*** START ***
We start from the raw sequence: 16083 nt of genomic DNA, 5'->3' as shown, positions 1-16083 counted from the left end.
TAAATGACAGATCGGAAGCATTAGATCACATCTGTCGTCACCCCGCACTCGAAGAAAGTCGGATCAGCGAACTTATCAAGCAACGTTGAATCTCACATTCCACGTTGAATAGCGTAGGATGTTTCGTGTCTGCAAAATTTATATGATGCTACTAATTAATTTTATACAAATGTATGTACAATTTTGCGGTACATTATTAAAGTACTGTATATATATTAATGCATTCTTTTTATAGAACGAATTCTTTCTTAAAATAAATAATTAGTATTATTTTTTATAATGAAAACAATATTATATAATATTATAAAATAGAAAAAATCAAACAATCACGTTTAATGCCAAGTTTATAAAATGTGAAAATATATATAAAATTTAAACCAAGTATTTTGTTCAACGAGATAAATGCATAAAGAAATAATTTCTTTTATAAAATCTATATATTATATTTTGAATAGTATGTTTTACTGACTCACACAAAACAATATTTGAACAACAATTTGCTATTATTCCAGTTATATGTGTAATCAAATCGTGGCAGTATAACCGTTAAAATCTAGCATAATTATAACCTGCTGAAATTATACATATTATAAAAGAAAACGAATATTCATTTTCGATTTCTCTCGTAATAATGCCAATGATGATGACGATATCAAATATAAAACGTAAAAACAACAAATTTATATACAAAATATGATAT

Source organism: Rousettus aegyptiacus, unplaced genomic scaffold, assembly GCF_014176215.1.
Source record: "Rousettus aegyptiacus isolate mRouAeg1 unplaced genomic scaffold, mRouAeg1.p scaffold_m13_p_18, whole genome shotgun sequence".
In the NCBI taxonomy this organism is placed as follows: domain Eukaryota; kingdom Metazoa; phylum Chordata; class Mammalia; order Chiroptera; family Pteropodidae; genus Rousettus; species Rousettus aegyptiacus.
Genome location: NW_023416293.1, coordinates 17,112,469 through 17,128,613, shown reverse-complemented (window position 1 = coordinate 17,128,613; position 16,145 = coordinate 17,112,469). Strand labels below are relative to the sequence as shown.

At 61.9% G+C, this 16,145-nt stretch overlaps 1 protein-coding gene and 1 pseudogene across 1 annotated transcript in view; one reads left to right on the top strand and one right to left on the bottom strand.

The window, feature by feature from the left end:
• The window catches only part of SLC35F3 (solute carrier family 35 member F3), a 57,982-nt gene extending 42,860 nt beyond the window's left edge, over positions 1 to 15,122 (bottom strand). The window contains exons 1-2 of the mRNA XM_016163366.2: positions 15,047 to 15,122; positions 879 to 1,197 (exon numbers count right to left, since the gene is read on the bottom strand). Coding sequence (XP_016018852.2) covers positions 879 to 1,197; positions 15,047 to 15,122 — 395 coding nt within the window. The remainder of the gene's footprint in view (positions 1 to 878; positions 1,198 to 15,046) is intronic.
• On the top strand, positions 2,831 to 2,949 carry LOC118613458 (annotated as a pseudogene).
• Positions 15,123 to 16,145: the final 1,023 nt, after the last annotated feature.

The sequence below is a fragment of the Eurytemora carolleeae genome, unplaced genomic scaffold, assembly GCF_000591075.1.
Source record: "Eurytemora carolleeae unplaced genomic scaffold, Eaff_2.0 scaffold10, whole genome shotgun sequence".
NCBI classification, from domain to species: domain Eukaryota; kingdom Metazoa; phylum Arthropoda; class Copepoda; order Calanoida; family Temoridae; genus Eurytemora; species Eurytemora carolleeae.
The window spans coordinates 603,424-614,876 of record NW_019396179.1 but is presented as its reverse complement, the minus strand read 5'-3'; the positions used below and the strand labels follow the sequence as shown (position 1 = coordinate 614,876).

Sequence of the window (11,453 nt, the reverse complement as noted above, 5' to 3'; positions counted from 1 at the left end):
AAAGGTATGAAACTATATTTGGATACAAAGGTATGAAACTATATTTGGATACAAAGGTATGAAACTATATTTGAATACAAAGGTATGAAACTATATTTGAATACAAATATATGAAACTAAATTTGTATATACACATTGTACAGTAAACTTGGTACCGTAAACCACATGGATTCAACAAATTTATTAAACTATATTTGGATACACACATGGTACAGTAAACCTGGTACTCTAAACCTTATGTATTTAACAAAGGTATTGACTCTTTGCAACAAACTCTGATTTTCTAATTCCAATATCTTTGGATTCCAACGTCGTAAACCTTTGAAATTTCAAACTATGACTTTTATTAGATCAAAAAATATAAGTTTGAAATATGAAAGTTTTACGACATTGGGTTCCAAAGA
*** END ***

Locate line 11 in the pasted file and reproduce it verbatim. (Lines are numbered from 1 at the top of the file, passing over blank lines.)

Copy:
• Positions 15,123 to 16,145: the final 1,023 nt, after the last annotated feature.